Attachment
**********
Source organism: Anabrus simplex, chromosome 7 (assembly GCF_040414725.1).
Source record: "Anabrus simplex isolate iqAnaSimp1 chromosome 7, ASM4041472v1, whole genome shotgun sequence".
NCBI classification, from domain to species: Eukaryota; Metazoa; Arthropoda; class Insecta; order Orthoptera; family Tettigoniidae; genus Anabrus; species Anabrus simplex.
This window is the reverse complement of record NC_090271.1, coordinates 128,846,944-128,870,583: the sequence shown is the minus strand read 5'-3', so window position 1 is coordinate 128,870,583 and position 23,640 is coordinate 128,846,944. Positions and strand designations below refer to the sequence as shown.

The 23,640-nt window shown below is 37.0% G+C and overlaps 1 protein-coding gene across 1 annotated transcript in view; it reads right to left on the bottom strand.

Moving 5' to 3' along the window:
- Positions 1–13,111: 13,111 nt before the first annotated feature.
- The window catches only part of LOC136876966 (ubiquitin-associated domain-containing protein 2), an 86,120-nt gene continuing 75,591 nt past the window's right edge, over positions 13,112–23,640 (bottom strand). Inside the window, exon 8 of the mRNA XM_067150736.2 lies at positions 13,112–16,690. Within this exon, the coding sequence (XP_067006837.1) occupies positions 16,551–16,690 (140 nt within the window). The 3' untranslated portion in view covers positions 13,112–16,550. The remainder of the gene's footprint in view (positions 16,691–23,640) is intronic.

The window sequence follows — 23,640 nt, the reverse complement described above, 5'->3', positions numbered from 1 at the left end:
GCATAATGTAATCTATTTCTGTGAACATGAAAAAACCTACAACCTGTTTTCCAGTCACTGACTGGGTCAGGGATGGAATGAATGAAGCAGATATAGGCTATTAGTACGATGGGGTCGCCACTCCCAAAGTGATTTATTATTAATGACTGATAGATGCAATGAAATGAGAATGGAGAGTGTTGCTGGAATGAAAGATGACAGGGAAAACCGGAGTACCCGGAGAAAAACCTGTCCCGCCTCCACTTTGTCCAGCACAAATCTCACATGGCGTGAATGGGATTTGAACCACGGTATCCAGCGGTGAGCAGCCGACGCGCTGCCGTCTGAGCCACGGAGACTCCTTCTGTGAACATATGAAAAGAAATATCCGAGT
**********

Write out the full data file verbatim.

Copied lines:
Source organism: Anabrus simplex, chromosome 7 (assembly GCF_040414725.1).
Source record: "Anabrus simplex isolate iqAnaSimp1 chromosome 7, ASM4041472v1, whole genome shotgun sequence".
NCBI classification, from domain to species: Eukaryota; Metazoa; Arthropoda; class Insecta; order Orthoptera; family Tettigoniidae; genus Anabrus; species Anabrus simplex.
This window is the reverse complement of record NC_090271.1, coordinates 128,846,944-128,870,583: the sequence shown is the minus strand read 5'-3', so window position 1 is coordinate 128,870,583 and position 23,640 is coordinate 128,846,944. Positions and strand designations below refer to the sequence as shown.

The 23,640-nt window shown below is 37.0% G+C and overlaps 1 protein-coding gene across 1 annotated transcript in view; it reads right to left on the bottom strand.

Moving 5' to 3' along the window:
- Positions 1–13,111: 13,111 nt before the first annotated feature.
- The window catches only part of LOC136876966 (ubiquitin-associated domain-containing protein 2), an 86,120-nt gene continuing 75,591 nt past the window's right edge, over positions 13,112–23,640 (bottom strand). Inside the window, exon 8 of the mRNA XM_067150736.2 lies at positions 13,112–16,690. Within this exon, the coding sequence (XP_067006837.1) occupies positions 16,551–16,690 (140 nt within the window). The 3' untranslated portion in view covers positions 13,112–16,550. The remainder of the gene's footprint in view (positions 16,691–23,640) is intronic.

The window sequence follows — 23,640 nt, the reverse complement described above, 5'->3', positions numbered from 1 at the left end:
GCATAATGTAATCTATTTCTGTGAACATGAAAAAACCTACAACCTGTTTTCCAGTCACTGACTGGGTCAGGGATGGAATGAATGAAGCAGATATAGGCTATTAGTACGATGGGGTCGCCACTCCCAAAGTGATTTATTATTAATGACTGATAGATGCAATGAAATGAGAATGGAGAGTGTTGCTGGAATGAAAGATGACAGGGAAAACCGGAGTACCCGGAGAAAAACCTGTCCCGCCTCCACTTTGTCCAGCACAAATCTCACATGGCGTGAATGGGATTTGAACCACGGTATCCAGCGGTGAGCAGCCGACGCGCTGCCGTCTGAGCCACGGAGACTCCTTCTGTGAACATATGAAAAGAAATATCCGAGT